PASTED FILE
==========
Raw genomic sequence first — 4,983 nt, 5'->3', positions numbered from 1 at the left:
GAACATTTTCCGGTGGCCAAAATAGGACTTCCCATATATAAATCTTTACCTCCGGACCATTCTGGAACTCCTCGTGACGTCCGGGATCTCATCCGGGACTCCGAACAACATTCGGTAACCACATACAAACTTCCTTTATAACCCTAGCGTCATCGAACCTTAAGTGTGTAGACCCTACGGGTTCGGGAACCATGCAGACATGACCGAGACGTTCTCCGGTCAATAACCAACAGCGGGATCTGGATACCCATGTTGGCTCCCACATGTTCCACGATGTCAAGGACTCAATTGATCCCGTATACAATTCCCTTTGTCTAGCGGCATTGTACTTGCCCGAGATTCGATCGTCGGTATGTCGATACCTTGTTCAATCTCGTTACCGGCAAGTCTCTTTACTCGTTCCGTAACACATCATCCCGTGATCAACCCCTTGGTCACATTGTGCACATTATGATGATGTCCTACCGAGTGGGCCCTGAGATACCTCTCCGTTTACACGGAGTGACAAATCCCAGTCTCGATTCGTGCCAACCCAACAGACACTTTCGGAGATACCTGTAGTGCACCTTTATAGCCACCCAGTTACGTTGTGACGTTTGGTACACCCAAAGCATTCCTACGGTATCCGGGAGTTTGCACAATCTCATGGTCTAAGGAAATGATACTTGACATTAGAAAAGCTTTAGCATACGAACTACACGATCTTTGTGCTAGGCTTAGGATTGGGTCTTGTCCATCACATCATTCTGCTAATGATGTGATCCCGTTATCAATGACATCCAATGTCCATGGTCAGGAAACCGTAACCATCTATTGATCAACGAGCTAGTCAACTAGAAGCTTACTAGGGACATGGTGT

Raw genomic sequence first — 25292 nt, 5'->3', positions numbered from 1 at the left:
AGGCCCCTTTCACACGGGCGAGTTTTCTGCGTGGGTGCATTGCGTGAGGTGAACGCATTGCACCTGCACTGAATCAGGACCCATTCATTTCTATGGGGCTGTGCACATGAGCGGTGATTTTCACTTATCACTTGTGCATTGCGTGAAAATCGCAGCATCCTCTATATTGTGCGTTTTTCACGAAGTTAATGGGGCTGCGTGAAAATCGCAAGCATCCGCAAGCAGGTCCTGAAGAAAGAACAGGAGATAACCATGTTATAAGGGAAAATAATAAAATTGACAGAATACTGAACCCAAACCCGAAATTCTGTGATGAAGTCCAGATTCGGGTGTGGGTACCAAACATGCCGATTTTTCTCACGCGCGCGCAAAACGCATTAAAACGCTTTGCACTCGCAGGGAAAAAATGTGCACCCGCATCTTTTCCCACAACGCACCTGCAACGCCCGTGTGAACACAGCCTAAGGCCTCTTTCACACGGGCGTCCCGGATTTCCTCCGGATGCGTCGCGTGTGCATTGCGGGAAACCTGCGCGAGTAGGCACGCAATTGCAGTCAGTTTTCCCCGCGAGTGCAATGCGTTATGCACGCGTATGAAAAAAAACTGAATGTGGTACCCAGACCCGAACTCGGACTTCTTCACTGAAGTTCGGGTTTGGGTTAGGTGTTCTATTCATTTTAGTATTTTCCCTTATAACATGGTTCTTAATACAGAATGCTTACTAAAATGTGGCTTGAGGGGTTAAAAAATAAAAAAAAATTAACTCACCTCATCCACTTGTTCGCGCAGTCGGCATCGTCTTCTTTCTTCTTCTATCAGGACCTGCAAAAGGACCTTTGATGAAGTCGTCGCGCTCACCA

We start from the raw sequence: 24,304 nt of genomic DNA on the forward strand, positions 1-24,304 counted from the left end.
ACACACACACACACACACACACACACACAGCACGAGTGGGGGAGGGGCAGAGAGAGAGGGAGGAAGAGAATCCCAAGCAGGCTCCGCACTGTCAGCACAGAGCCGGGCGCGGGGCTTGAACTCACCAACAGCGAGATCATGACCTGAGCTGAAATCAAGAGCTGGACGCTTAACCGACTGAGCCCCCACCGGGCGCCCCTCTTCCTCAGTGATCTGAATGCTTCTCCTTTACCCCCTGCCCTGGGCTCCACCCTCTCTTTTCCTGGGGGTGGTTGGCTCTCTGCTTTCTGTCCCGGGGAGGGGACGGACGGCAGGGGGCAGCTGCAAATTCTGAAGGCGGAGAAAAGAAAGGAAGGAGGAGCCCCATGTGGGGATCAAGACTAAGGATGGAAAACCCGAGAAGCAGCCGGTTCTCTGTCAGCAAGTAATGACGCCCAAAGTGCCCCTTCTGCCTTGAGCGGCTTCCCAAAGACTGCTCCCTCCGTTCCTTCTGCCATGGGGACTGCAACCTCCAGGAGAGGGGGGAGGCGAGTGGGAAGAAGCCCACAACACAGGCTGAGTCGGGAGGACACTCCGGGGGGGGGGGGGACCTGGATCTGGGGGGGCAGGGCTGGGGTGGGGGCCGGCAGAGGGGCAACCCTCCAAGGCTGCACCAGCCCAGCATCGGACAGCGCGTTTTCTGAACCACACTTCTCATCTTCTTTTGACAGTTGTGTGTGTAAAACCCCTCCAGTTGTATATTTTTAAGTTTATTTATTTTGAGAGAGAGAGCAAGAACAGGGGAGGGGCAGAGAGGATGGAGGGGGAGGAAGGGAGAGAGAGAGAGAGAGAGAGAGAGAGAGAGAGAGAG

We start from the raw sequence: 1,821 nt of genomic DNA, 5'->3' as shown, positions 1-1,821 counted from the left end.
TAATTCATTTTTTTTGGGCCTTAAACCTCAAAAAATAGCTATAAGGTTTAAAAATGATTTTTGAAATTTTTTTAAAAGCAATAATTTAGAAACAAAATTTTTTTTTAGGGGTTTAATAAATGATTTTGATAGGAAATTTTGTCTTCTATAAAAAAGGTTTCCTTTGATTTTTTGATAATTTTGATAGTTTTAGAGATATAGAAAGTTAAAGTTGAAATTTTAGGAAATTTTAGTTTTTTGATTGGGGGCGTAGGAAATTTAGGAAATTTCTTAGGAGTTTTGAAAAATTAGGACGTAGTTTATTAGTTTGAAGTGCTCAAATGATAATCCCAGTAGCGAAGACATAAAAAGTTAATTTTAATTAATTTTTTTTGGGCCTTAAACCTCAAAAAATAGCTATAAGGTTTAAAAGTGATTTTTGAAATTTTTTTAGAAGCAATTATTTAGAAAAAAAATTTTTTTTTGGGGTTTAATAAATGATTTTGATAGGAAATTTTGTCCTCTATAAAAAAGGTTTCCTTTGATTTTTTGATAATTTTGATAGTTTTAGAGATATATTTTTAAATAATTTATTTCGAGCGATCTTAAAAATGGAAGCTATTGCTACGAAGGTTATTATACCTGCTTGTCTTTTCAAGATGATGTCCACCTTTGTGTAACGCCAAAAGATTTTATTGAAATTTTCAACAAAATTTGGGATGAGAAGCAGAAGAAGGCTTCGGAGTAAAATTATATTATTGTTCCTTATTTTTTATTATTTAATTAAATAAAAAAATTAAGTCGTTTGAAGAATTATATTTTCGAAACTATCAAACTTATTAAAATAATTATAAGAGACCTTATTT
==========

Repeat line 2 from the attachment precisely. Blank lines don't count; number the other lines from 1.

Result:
GAACATTTTCCGGTGGCCAAAATAGGACTTCCCATATATAAATCTTTACCTCCGGACCATTCTGGAACTCCTCGTGACGTCCGGGATCTCATCCGGGACTCCGAACAACATTCGGTAACCACATACAAACTTCCTTTATAACCCTAGCGTCATCGAACCTTAAGTGTGTAGACCCTACGGGTTCGGGAACCATGCAGACATGACCGAGACGTTCTCCGGTCAATAACCAACAGCGGGATCTGGATACCCATGTTGGCTCCCACATGTTCCACGATGTCAAGGACTCAATTGATCCCGTATACAATTCCCTTTGTCTAGCGGCATTGTACTTGCCCGAGATTCGATCGTCGGTATGTCGATACCTTGTTCAATCTCGTTACCGGCAAGTCTCTTTACTCGTTCCGTAACACATCATCCCGTGATCAACCCCTTGGTCACATTGTGCACATTATGATGATGTCCTACCGAGTGGGCCCTGAGATACCTCTCCGTTTACACGGAGTGACAAATCCCAGTCTCGATTCGTGCCAACCCAACAGACACTTTCGGAGATACCTGTAGTGCACCTTTATAGCCACCCAGTTACGTTGTGACGTTTGGTACACCCAAAGCATTCCTACGGTATCCGGGAGTTTGCACAATCTCATGGTCTAAGGAAATGATACTTGACATTAGAAAAGCTTTAGCATACGAACTACACGATCTTTGTGCTAGGCTTAGGATTGGGTCTTGTCCATCACATCATTCTGCTAATGATGTGATCCCGTTATCAATGACATCCAATGTCCATGGTCAGGAAACCGTAACCATCTATTGATCAACGAGCTAGTCAACTAGAAGCTTACTAGGGACATGGTGT